Most of my nightmares involve my dogs, where they suddenly don’t get up or they drop to the ground while we’re playing in the yard. And each time it happens, I’m overwhelmed with this feeling of helplessness; I know what I want to do, but I don’t see myself moving to make it happen. The next day, I check on all our dogs, paying closer attention to the one I dreamt of the night before. In the dream, I always wish I could do something as soon as I want to—and for some people, that’s exactly what they do.
What is a lucid dream?
Lucid dreaming is when you know you’re dreaming while you’re dreaming. If you’ve ever had a dream where you knew you weren’t awake, that’s already considered a lucid dream—you don’t actually have to be able to control things. In 2016, a review published in the journal Consciousness and Cognition found that 55 percent of people have experienced lucid dreaming at least once in their life; 23 percent of individuals have them at least once a month. It’s been found that lucid dreams are also common in people who have narcolepsy—a chronic neurological disorder that makes it difficult for your brain to control your sleep-wake cycles.
When do you have a lucid dream?
Like most dreams, lucid dreaming usually happens during REM sleep. Your sleep has a lot of stages, and REM sleep or deep sleep happens 90 minutes in (and every 90 minutes from that point on). According to Healthline.com, “Your eyes move around quickly behind your eyelids and your brainwaves look similar to those of someone who is awake. Your breathing, heart rate, and blood pressure rise to near-waking levels.” Additionally, you become temporarily paralyzed in REM sleep, to keep you from acting out whatever it is you’re dreaming of.
History of lucid dreaming
The concept of lucid dreams is hardly a new one. In the ‘70s, psychologist Keith Hearne conducted the first research into lucid dreams for his PhD at Liverpool University. He’s known for inventing the first “dream machine” in a sleep-lab. In the ‘80s, Stephen LaBerge, a psychophysiologist often called the Grandfather of lucid dreams, demonstrated through several studies that lucid dreaming is a “learnable skill.” In fact, his team was even able to measure “dream time” to see how long a dream takes: “We have straightforwardly approached the problem of dream time by asking subjects to estimate ten second intervals during their lucid dreams. Signals marking the beginning and end of the subjective intervals allowed comparison with objective time. In all cases, time estimates during the lucid dreams were very close to the actual time between signals. However, this finding does not rule out the possibility of time distortion effects under some circumstances.”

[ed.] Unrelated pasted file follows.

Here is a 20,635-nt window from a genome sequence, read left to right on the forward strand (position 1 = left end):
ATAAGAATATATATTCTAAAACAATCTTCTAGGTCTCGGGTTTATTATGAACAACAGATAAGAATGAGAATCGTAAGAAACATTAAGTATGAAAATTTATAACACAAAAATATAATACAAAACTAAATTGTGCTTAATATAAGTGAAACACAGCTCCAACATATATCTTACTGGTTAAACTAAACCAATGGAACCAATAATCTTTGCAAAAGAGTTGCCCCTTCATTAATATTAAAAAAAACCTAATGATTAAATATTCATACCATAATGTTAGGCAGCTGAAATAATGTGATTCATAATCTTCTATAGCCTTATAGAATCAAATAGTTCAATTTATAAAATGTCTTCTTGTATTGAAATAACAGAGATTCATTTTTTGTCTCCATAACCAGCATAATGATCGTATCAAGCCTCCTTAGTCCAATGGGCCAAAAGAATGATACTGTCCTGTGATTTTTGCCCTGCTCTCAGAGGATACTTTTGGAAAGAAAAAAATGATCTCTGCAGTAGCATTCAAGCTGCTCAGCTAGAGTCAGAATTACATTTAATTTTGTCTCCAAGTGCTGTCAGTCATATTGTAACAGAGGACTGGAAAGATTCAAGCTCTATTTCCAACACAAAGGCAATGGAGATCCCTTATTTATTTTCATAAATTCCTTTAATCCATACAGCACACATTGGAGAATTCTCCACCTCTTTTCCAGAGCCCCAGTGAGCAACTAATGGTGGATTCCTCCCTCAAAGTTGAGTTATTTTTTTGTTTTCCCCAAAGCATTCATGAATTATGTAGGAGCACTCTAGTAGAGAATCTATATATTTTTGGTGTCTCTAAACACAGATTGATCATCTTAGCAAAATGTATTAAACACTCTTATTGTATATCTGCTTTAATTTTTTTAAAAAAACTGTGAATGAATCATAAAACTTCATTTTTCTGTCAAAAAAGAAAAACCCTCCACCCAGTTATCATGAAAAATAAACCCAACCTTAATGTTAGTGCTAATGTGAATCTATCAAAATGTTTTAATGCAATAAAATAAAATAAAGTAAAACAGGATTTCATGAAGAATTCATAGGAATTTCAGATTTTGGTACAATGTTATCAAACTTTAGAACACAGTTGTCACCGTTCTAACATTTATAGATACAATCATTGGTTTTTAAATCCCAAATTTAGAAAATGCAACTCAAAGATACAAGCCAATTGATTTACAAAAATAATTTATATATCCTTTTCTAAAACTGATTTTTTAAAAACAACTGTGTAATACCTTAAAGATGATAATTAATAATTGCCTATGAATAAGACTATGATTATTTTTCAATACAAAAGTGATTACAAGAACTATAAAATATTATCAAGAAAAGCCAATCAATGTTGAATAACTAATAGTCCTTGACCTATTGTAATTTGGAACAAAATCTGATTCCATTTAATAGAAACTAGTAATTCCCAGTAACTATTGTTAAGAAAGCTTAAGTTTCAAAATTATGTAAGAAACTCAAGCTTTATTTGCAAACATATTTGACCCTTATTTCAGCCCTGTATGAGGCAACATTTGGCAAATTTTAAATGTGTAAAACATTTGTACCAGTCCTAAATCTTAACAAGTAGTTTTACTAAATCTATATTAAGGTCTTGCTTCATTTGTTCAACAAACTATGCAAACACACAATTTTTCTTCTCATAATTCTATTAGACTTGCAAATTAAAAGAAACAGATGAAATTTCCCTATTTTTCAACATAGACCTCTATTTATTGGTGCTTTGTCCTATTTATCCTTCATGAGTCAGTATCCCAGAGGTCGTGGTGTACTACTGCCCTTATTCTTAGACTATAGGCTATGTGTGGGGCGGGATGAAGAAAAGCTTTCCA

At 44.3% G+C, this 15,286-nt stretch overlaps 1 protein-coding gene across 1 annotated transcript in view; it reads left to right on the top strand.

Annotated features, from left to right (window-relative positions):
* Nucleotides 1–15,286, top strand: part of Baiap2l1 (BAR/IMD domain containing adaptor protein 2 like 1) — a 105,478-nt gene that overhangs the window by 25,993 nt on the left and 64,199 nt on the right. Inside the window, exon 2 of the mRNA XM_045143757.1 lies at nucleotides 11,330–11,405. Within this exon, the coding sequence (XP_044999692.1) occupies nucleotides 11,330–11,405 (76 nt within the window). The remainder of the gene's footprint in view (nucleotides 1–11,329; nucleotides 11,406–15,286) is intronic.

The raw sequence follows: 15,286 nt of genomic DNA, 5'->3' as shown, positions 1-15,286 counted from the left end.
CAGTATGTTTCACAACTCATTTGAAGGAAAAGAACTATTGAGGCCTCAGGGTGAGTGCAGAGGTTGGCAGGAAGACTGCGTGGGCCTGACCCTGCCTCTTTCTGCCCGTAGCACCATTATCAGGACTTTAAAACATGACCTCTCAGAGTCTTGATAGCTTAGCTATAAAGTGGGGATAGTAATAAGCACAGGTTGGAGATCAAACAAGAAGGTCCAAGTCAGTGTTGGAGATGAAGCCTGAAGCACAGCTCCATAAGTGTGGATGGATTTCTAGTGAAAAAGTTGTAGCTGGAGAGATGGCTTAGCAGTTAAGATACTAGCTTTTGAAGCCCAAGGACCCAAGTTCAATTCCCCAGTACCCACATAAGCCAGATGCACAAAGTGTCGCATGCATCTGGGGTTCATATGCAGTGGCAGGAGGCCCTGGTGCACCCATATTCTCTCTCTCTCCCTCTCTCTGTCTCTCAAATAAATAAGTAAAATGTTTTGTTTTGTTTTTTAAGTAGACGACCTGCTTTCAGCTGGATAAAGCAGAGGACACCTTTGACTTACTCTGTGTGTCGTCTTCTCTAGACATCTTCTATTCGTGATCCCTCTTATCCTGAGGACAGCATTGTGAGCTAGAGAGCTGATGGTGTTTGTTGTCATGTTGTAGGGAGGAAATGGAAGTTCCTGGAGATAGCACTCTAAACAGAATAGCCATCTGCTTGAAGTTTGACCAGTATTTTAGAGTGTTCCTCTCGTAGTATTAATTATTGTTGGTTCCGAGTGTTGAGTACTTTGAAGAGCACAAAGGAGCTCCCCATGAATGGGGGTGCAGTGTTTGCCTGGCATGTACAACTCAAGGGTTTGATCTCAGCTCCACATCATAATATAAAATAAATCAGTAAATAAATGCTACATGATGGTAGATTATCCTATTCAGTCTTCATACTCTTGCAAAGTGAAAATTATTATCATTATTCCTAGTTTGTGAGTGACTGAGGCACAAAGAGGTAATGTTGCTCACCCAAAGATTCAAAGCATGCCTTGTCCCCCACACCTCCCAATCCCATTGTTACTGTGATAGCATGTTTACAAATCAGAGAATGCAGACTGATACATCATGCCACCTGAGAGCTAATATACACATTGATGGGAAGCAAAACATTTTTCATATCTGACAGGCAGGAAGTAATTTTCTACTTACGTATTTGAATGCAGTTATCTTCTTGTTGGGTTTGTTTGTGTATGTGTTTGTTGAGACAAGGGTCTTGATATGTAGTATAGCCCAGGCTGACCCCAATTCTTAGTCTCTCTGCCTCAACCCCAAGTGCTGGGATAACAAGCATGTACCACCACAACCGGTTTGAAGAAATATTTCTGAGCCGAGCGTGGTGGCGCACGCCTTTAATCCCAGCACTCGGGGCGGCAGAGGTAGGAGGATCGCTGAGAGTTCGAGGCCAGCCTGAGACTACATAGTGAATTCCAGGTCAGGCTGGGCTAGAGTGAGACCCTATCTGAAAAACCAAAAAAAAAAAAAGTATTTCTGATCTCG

How to have a lucid dream
Many have said that they can have lucid dreams—which is why there are several techniques on how to go about it. Here are some of the common ones:
- Reality testing – This one is a form of mental training, to help your mind increase its awareness. Set an alarm every two to three hours and do a reality check. Examples of reality checks include looking at your reflection in the mirror (do you look normal?), touching solid objects to see if your hand goes through, checking the time to see if it keeps changing. Doing these reality checks throughout the day will train your mind to do the same while you’re dreaming.
- Wake back to bed (WBTB) – This technique requires you to set an alarm five hours into your sleep state. You go to sleep and when the alarm rings, do something small and quiet for 30 minutes like reading a book, and allow yourself to fall back to sleep. You’ll more likely to lucid dream.
- Mnemonic induction of lucid dreams (MILD) – MILD involves setting an intention, telling yourself that you will lucid dream tonight. Do it before going to bed.
Knowing that you’re dreaming while you’re in a dream can be beneficial—especially to those who have recurring nightmares. Nightmares, in general, are disturbing dreams; you often wake up feeling afraid, guilty, and angry and it’s difficult to go back to sleep. If it keeps happening, it can trigger a person’s anxiety and diminishes your sleep quality. In a lucid dream, you can train yourself to notice clues that let you know it’s just a dream. It can also feel more in control of the situation.
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